Charging the Army with medical malpractice in its supervision of Private Tarver, the estate and heirs of Lt. Col. McAllister filed suit under the Federal Tort Claims Act ("FTCA") on April 25, 1989. The

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government subsequently filed a motion to dismiss for lack of subject matter jurisdiction pursuant to the Feres doctrine, and the district court granted that motion upon the recommendation of a federal magistrate on December 28, 1989. The estate and heirs then filed this timely appeal.

II

The presence or absence of subject matter jurisdiction under the FTCA, 28 U.S.C. §§ 1346(b), 2671-80, is a question of law reviewable de novo. See Atkinson v. United States, 825 F.2d 202, 204 (9th Cir.1987), cert. denied, 485 U.S. 987, 108 S.Ct. 1288, 99 L.Ed.2d 499 (1988). In the process of reviewing that question, the court must "review independently the question whether the Feres doctrine is applicable to the facts reflected in the record." McGowan v. Scoggins, 890 F.2d 128, 129 (9th Cir.1989); see also Persons v. United States, 925 F.2d 292, 294 (9th Cir.1991) (quoting same).

III

A

The FTCA provides in relevant part that:

The United States shall be liable, respecting the provisions of this title relating to tort claims, in the same manner and to the same extent as a private individual under like circumstances....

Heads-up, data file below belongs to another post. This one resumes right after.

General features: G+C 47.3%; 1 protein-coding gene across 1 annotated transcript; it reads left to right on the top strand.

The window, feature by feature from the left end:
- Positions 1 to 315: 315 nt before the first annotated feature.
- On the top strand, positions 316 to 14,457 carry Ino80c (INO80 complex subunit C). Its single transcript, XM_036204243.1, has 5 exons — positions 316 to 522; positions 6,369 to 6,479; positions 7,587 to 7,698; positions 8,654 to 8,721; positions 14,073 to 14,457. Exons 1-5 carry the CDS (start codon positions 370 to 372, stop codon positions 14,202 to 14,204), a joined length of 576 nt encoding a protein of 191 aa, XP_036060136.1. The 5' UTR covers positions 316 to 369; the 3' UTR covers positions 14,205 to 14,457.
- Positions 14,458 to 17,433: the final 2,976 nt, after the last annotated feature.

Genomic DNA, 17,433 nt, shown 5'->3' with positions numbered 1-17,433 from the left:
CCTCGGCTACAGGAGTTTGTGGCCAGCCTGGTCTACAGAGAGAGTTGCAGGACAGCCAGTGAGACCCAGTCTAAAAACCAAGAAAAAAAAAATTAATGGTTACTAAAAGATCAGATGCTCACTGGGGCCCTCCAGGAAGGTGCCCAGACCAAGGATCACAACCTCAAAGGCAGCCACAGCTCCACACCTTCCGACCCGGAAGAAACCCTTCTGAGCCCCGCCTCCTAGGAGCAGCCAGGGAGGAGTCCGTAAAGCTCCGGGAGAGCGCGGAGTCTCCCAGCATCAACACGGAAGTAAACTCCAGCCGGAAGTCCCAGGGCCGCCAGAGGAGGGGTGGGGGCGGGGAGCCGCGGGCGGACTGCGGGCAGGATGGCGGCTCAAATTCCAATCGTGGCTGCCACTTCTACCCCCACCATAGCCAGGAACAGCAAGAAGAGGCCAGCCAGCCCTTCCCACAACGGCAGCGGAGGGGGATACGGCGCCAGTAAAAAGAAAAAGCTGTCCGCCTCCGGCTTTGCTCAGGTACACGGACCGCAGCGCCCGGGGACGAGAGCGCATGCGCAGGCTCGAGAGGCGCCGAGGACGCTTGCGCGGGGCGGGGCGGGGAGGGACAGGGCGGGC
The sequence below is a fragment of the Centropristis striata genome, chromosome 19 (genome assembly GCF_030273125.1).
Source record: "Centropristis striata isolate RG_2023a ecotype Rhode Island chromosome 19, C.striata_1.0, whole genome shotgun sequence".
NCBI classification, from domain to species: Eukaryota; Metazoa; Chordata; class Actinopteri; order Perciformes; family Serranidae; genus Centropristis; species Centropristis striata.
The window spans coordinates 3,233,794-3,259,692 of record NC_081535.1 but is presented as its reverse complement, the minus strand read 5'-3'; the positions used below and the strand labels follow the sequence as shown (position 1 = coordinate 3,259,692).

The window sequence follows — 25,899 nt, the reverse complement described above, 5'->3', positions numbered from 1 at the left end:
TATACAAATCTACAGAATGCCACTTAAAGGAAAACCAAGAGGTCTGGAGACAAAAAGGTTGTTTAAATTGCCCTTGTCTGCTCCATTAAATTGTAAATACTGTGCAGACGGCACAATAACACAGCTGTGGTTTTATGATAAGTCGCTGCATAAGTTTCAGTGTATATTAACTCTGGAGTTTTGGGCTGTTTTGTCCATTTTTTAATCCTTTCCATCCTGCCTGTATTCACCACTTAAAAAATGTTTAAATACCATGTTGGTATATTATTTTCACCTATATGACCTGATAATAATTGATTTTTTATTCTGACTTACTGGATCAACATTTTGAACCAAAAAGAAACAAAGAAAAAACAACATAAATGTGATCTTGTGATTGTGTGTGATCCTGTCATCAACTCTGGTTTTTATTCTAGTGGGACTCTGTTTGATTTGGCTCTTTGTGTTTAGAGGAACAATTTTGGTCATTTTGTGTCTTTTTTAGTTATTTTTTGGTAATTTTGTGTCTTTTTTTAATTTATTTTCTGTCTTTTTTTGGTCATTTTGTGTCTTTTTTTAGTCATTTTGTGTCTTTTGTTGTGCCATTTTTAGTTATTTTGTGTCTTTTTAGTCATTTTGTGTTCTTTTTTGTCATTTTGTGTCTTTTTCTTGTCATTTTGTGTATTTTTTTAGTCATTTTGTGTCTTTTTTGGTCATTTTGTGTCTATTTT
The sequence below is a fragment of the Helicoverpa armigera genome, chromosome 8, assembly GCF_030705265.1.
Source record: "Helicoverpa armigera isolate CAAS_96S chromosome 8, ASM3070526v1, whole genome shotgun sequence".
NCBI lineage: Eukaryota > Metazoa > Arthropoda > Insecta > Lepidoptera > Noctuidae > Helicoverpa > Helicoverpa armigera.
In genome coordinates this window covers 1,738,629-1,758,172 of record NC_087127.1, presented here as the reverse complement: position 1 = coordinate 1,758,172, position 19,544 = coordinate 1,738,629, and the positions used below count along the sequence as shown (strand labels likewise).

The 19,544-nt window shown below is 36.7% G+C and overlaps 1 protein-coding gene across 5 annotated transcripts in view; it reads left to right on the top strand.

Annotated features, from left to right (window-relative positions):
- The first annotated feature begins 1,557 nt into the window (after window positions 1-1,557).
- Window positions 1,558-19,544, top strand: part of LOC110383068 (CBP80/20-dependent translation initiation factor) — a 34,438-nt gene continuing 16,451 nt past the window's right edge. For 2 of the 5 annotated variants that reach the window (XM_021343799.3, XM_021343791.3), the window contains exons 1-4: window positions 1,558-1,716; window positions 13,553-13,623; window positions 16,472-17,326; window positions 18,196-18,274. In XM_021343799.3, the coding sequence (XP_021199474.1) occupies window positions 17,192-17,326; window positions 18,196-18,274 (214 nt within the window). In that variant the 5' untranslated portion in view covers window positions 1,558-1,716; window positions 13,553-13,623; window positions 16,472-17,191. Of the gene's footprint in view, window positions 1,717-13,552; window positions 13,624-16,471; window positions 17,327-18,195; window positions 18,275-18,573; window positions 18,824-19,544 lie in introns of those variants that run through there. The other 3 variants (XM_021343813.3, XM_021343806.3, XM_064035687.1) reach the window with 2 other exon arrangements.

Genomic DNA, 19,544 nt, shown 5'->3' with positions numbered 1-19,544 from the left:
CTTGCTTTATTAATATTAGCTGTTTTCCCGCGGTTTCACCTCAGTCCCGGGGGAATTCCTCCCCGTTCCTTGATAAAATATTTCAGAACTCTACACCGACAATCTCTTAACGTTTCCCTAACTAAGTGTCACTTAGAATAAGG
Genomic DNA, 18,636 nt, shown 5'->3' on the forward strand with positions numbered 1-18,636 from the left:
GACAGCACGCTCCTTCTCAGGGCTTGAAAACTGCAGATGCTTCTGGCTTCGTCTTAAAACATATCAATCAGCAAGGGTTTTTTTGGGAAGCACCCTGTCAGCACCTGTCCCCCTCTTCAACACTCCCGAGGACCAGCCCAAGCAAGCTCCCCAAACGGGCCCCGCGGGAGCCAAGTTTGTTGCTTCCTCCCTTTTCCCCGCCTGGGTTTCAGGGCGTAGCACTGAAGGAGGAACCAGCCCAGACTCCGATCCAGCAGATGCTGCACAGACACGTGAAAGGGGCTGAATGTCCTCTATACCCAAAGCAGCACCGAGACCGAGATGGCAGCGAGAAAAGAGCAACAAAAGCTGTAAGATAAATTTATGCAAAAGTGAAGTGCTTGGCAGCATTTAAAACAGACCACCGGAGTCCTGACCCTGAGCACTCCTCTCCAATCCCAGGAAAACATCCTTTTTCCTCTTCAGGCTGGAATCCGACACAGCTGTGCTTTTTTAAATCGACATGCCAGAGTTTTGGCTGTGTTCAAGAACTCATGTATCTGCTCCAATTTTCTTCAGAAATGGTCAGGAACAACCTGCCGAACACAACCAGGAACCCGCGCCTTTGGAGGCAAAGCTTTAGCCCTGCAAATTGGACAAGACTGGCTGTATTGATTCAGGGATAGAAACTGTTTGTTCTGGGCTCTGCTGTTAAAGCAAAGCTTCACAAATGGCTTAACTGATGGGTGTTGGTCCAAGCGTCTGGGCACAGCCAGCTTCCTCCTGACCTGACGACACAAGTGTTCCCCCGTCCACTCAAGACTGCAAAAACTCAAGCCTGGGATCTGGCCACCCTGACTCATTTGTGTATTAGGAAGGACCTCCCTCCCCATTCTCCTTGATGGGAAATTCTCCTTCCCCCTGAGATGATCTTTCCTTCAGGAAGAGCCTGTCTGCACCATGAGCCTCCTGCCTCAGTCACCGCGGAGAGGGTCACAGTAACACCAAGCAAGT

28 U.S.C. § 2674 (1988). As a specific exception to this general waiver of sovereign immunity, the Act provides that the government shall not be liable for "[a]ny claim arising out of the combatant activities of the military or naval forces, or the Coast Guard, during time of war." Id. § 2680(j) (emphasis added). Notwithstanding the explicit terms of this latter provision, the Supreme Court has determined that the military exception to the Act's waiver of immunity is considerably broader than this provision suggests. Upholding decisions to dismiss an action by the heirs of a soldier who had perished by fire in the barracks of an Army camp "while on active duty in service of the United States," the Court unanimously held in 1950 that "the Government is not liable under the Federal Tort Claims Act for injuries to servicemen where the injuries arise out of or are in the course of activity incident to service." Feres, 340 U.S. at 137, 146, 71 S.Ct. at 155, 159 (emphasis added).